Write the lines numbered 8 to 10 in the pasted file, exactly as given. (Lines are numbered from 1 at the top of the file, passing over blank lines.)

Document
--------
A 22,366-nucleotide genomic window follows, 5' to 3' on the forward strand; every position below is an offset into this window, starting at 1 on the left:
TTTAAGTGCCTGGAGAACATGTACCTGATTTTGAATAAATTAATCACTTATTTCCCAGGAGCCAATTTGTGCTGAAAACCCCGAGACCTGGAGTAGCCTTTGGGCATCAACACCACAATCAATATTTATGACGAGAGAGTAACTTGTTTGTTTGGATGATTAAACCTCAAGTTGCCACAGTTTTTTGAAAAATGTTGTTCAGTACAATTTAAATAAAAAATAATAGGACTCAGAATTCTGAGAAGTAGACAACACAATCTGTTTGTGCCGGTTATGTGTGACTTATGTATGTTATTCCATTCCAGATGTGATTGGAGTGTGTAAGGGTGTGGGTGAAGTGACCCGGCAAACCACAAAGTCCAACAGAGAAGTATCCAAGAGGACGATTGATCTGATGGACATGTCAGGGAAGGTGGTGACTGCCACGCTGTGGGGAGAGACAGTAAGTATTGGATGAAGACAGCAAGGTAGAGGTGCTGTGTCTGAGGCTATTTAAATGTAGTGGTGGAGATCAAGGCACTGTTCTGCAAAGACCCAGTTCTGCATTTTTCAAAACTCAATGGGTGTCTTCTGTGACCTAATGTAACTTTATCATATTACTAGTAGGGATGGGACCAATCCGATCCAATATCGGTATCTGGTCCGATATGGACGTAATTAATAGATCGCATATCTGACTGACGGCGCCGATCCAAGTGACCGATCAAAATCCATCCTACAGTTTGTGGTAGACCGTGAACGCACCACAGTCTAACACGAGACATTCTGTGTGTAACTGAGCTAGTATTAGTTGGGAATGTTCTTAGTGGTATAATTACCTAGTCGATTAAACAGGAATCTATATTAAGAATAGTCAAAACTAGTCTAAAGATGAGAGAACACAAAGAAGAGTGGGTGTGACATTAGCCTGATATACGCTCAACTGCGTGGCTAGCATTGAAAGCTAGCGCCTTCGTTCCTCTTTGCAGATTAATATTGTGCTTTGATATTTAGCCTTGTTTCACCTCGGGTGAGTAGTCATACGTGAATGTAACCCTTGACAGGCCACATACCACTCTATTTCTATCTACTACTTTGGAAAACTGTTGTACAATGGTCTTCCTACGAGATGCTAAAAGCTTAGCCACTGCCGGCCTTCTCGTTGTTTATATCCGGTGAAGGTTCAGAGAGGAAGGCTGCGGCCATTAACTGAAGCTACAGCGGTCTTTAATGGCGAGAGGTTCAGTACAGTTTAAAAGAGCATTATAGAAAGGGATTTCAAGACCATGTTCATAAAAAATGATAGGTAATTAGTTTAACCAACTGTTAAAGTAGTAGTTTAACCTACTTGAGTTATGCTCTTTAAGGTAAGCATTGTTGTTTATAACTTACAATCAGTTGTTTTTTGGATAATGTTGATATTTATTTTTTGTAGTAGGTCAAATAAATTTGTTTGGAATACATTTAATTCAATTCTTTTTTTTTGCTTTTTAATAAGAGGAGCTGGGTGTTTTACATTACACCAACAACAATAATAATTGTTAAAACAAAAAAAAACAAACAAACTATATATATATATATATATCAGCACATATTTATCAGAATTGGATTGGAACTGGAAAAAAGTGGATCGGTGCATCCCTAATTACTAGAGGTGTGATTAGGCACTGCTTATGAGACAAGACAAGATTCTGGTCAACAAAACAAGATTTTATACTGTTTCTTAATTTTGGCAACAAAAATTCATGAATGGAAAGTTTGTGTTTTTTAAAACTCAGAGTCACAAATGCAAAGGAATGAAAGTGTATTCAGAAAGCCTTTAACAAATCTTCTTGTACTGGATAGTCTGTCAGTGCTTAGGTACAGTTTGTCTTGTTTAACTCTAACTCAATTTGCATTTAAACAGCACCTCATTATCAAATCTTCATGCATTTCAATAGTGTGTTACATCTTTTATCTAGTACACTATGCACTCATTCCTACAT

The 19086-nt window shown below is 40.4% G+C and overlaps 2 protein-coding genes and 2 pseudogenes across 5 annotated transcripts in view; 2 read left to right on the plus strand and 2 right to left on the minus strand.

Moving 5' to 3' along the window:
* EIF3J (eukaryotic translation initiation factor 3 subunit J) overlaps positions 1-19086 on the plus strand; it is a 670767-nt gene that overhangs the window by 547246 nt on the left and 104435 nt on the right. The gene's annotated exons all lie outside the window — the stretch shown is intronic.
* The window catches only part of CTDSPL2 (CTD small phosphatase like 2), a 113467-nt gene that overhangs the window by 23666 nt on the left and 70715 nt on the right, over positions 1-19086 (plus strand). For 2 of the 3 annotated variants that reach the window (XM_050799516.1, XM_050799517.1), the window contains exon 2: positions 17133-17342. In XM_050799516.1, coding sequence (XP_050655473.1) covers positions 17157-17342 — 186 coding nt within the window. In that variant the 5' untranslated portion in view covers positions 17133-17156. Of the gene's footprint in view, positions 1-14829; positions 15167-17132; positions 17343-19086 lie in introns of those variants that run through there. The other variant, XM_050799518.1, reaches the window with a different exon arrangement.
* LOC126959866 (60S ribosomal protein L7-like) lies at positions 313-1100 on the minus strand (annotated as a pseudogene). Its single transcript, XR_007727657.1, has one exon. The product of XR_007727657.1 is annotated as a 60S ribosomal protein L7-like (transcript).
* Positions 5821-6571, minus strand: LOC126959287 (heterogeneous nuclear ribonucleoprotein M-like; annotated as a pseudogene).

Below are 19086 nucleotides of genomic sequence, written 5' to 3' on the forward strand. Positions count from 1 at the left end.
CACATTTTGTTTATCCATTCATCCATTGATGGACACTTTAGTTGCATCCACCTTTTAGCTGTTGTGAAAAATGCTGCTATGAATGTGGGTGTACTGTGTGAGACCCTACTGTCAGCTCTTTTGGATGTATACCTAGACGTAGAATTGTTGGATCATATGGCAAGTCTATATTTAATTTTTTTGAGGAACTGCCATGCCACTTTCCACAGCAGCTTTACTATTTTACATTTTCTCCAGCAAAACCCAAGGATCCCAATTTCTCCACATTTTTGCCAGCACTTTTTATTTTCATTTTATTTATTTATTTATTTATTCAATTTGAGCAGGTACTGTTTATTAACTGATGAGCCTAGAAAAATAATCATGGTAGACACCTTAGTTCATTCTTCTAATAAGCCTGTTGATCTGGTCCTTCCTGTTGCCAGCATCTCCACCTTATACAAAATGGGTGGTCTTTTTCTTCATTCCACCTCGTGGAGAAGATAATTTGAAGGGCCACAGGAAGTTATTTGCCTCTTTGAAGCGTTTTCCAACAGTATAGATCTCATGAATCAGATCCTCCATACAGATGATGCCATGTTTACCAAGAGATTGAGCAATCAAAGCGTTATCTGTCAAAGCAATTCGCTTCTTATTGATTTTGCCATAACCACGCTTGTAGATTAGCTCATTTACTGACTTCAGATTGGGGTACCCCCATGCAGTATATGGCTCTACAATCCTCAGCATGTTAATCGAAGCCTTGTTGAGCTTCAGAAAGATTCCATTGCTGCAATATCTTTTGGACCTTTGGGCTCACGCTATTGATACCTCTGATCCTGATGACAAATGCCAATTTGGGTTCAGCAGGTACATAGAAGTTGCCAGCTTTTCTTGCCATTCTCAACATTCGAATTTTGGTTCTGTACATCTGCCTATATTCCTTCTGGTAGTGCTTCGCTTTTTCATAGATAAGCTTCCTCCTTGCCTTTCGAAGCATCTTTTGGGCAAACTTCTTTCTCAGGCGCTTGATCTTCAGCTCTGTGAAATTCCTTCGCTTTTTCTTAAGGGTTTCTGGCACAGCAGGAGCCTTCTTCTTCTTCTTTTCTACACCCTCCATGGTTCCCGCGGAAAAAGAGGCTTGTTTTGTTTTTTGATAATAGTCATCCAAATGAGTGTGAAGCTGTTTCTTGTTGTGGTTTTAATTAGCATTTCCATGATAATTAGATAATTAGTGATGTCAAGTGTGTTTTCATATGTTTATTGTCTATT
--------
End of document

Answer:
* Positions 5821-6571, minus strand: LOC126959287 (heterogeneous nuclear ribonucleoprotein M-like; annotated as a pseudogene).

Below are 19086 nucleotides of genomic sequence, written 5' to 3' on the forward strand. Positions count from 1 at the left end.
CACATTTTGTTTATCCATTCATCCATTGATGGACACTTTAGTTGCATCCACCTTTTAGCTGTTGTGAAAAATGCTGCTATGAATGTGGGTGTACTGTGTGAGACCCTACTGTCAGCTCTTTTGGATGTATACCTAGACGTAGAATTGTTGGATCATATGGCAAGTCTATATTTAATTTTTTTGAGGAACTGCCATGCCACTTTCCACAGCAGCTTTACTATTTTACATTTTCTCCAGCAAAACCCAAGGATCCCAATTTCTCCACATTTTTGCCAGCACTTTTTATTTTCATTTTATTTATTTATTTATTTATTCAATTTGAGCAGGTACTGTTTATTAACTGATGAGCCTAGAAAAATAATCATGGTAGACACCTTAGTTCATTCTTCTAATAAGCCTGTTGATCTGGTCCTTCCTGTTGCCAGCATCTCCACCTTATACAAAATGGGTGGTCTTTTTCTTCATTCCACCTCGTGGAGAAGATAATTTGAAGGGCCACAGGAAGTTATTTGCCTCTTTGAAGCGTTTTCCAACAGTATAGATCTCATGAATCAGATCCTCCATACAGATGATGCCATGTTTACCAAGAGATTGAGCAATCAAAGCGTTATCTGTCAAAGCAATTCGCTTCTTATTGATTTTGCCATAACCACGCTTGTAGATTAGCTCATTTACTGACTTCAGATTGGGGTACCCCCATGCAGTATATGGCTCTACAATCCTCAGCATGTTAATCGAAGCCTTGTTGAGCTTCAGAAAGATTCCATTGCTGCAATATCTTTTGGACCTTTGGGCTCACGCTATTGATACCTCTGATCCTGATGACAAATGCCAATTTGGGTTCAGCAGGTACATAGAAGTTGCCAGCTTTTCTTGCCATTCTCAACATTCGAATTTTGGTTCTGTACATCTGCCTATATTCCTTCTGGTAGTGCTTCGCTTTTTCATAGATAAGCTTCCTCCTTGCCTTTCGAAGCATCTTTTGGGCAAACTTCTTTCTCAGGCGCTTGATCTTCAGCTCTGTGAAATTCCTTCGCTTTTTCTTAAGGGTTTCTGGCACAGCAGGAGCCTTCTTCTTCTTCTTTTCTACACCCTCCATGGTTCCCGCGGAAAAAGAGGCTTGTTTTGTTTTTTGATAATAGTCATCCAAATGAGTGTGAAGCTGTTTCTTGTTGTGGTTTTAATTAGCATTTCCATGATAATTAGATAATTAGTGATGTCAAGTGTGTTTTCATATGTTTATTGTCTATT